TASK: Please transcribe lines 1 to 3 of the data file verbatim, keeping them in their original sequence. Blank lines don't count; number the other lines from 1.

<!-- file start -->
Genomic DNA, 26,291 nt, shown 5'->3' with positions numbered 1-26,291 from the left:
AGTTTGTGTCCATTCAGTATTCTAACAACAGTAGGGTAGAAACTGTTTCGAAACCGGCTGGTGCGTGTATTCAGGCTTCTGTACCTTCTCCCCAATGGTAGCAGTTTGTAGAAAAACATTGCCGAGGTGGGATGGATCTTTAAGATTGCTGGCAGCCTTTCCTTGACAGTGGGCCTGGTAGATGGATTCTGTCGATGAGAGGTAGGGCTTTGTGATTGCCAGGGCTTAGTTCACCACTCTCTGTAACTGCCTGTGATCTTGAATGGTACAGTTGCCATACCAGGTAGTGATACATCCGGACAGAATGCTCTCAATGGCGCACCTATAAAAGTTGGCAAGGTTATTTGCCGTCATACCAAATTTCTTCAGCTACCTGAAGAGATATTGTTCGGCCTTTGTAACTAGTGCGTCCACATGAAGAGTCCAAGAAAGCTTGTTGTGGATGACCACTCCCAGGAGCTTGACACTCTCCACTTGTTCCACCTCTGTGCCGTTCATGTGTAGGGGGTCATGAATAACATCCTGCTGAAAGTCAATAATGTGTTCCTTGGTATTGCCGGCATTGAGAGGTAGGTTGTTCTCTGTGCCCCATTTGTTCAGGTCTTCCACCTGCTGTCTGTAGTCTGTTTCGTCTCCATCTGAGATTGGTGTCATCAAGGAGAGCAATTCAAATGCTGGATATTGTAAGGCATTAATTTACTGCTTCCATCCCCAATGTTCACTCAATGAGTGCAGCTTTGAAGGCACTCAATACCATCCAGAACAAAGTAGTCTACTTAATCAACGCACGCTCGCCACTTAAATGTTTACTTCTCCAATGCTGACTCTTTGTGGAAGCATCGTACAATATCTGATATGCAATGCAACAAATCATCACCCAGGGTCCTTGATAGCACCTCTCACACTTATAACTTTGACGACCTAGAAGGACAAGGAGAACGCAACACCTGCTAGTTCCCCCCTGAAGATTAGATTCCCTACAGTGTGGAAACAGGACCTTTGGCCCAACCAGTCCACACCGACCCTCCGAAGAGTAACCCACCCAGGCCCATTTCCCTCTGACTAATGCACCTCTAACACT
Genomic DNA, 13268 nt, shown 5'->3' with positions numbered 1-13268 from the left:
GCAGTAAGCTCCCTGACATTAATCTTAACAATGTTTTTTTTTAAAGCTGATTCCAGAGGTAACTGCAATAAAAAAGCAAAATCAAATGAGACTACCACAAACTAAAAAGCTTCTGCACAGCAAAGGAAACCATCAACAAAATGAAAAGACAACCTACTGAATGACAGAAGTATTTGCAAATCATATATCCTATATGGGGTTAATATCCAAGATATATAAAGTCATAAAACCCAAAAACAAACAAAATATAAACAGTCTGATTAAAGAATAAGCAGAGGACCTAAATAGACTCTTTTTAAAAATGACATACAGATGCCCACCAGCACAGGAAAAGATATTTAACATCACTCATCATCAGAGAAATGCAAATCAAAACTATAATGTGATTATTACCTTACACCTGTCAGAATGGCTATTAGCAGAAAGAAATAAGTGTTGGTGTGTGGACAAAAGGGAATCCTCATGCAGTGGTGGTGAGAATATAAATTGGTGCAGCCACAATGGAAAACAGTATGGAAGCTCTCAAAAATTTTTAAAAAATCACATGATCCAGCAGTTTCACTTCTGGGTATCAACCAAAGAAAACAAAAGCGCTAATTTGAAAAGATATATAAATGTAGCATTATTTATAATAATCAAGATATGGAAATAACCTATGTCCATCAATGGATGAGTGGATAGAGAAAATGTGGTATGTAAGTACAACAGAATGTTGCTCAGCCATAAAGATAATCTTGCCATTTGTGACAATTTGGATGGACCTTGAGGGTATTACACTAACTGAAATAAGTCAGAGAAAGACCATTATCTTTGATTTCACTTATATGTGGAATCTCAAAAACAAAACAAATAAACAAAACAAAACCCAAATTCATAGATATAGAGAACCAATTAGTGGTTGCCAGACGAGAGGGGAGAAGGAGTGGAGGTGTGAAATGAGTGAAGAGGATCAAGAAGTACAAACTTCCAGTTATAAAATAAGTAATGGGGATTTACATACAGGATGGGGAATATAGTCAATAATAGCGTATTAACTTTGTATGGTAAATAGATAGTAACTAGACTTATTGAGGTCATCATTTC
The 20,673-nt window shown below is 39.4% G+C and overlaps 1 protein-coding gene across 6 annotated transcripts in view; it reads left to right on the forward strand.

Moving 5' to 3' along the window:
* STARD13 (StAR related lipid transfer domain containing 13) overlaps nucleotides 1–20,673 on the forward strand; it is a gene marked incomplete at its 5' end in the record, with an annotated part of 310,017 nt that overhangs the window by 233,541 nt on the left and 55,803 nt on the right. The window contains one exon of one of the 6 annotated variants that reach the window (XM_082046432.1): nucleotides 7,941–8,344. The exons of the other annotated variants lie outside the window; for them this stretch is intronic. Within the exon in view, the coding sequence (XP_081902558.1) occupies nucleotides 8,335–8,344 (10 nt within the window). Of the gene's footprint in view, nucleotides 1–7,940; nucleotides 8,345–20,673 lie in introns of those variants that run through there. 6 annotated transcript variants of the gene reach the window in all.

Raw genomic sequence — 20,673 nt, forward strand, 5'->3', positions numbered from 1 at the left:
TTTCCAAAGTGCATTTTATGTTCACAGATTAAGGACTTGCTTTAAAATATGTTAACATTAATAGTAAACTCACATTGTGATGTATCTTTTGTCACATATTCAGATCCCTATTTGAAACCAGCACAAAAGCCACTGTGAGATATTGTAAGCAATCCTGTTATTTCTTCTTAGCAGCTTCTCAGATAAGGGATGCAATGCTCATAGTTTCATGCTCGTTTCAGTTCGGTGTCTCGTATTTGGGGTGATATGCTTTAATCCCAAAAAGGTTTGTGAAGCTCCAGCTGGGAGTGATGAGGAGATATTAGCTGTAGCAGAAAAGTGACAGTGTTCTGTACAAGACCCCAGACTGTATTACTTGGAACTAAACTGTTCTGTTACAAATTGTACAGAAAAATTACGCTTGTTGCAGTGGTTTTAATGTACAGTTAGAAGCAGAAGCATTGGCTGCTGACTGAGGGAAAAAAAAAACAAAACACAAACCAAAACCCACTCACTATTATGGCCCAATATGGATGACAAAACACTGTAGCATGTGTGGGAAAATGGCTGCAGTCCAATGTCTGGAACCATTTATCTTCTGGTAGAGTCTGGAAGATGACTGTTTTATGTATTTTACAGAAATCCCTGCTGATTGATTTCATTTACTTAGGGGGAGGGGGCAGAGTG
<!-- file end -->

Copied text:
Genomic DNA, 26,291 nt, shown 5'->3' with positions numbered 1-26,291 from the left:
AGTTTGTGTCCATTCAGTATTCTAACAACAGTAGGGTAGAAACTGTTTCGAAACCGGCTGGTGCGTGTATTCAGGCTTCTGTACCTTCTCCCCAATGGTAGCAGTTTGTAGAAAAACATTGCCGAGGTGGGATGGATCTTTAAGATTGCTGGCAGCCTTTCCTTGACAGTGGGCCTGGTAGATGGATTCTGTCGATGAGAGGTAGGGCTTTGTGATTGCCAGGGCTTAGTTCACCACTCTCTGTAACTGCCTGTGATCTTGAATGGTACAGTTGCCATACCAGGTAGTGATACATCCGGACAGAATGCTCTCAATGGCGCACCTATAAAAGTTGGCAAGGTTATTTGCCGTCATACCAAATTTCTTCAGCTACCTGAAGAGATATTGTTCGGCCTTTGTAACTAGTGCGTCCACATGAAGAGTCCAAGAAAGCTTGTTGTGGATGACCACTCCCAGGAGCTTGACACTCTCCACTTGTTCCACCTCTGTGCCGTTCATGTGTAGGGGGTCATGAATAACATCCTGCTGAAAGTCAATAATGTGTTCCTTGGTATTGCCGGCATTGAGAGGTAGGTTGTTCTCTGTGCCCCATTTGTTCAGGTCTTCCACCTGCTGTCTGTAGTCTGTTTCGTCTCCATCTGAGATTGGTGTCATCAAGGAGAGCAATTCAAATGCTGGATATTGTAAGGCATTAATTTACTGCTTCCATCCCCAATGTTCACTCAATGAGTGCAGCTTTGAAGGCACTCAATACCATCCAGAACAAAGTAGTCTACTTAATCAACGCACGCTCGCCACTTAAATGTTTACTTCTCCAATGCTGACTCTTTGTGGAAGCATCGTACAATATCTGATATGCAATGCAACAAATCATCACCCAGGGTCCTTGATAGCACCTCTCACACTTATAACTTTGACGACCTAGAAGGACAAGGAGAACGCAACACCTGCTAGTTCCCCCCTGAAGATTAGATTCCCTACAGTGTGGAAACAGGACCTTTGGCCCAACCAGTCCACACCGACCCTCCGAAGAGTAACCCACCCAGGCCCATTTCCCTCTGACTAATGCACCTCTAACACT
Genomic DNA, 13268 nt, shown 5'->3' with positions numbered 1-13268 from the left: